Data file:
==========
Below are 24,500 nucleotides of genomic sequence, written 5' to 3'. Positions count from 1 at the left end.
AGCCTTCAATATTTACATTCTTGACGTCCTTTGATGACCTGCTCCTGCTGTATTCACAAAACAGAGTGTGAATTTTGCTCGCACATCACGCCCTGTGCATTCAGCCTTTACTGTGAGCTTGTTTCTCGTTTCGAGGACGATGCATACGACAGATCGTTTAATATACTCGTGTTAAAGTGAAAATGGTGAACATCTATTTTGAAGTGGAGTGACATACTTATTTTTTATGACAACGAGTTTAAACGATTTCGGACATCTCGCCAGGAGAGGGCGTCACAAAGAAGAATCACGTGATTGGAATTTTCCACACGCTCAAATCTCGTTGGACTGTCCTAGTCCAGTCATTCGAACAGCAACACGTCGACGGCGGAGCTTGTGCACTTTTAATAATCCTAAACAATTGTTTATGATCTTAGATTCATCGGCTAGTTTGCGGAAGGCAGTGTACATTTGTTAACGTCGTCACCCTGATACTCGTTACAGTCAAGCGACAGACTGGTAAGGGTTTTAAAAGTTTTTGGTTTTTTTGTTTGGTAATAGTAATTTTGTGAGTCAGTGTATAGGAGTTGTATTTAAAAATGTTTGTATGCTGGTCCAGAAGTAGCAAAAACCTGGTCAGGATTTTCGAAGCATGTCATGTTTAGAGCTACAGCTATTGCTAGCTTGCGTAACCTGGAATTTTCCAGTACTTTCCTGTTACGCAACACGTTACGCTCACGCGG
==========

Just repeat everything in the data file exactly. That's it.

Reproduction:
Below are 24,500 nucleotides of genomic sequence, written 5' to 3'. Positions count from 1 at the left end.
AGCCTTCAATATTTACATTCTTGACGTCCTTTGATGACCTGCTCCTGCTGTATTCACAAAACAGAGTGTGAATTTTGCTCGCACATCACGCCCTGTGCATTCAGCCTTTACTGTGAGCTTGTTTCTCGTTTCGAGGACGATGCATACGACAGATCGTTTAATATACTCGTGTTAAAGTGAAAATGGTGAACATCTATTTTGAAGTGGAGTGACATACTTATTTTTTATGACAACGAGTTTAAACGATTTCGGACATCTCGCCAGGAGAGGGCGTCACAAAGAAGAATCACGTGATTGGAATTTTCCACACGCTCAAATCTCGTTGGACTGTCCTAGTCCAGTCATTCGAACAGCAACACGTCGACGGCGGAGCTTGTGCACTTTTAATAATCCTAAACAATTGTTTATGATCTTAGATTCATCGGCTAGTTTGCGGAAGGCAGTGTACATTTGTTAACGTCGTCACCCTGATACTCGTTACAGTCAAGCGACAGACTGGTAAGGGTTTTAAAAGTTTTTGGTTTTTTTGTTTGGTAATAGTAATTTTGTGAGTCAGTGTATAGGAGTTGTATTTAAAAATGTTTGTATGCTGGTCCAGAAGTAGCAAAAACCTGGTCAGGATTTTCGAAGCATGTCATGTTTAGAGCTACAGCTATTGCTAGCTTGCGTAACCTGGAATTTTCCAGTACTTTCCTGTTACGCAACACGTTACGCTCACGCGG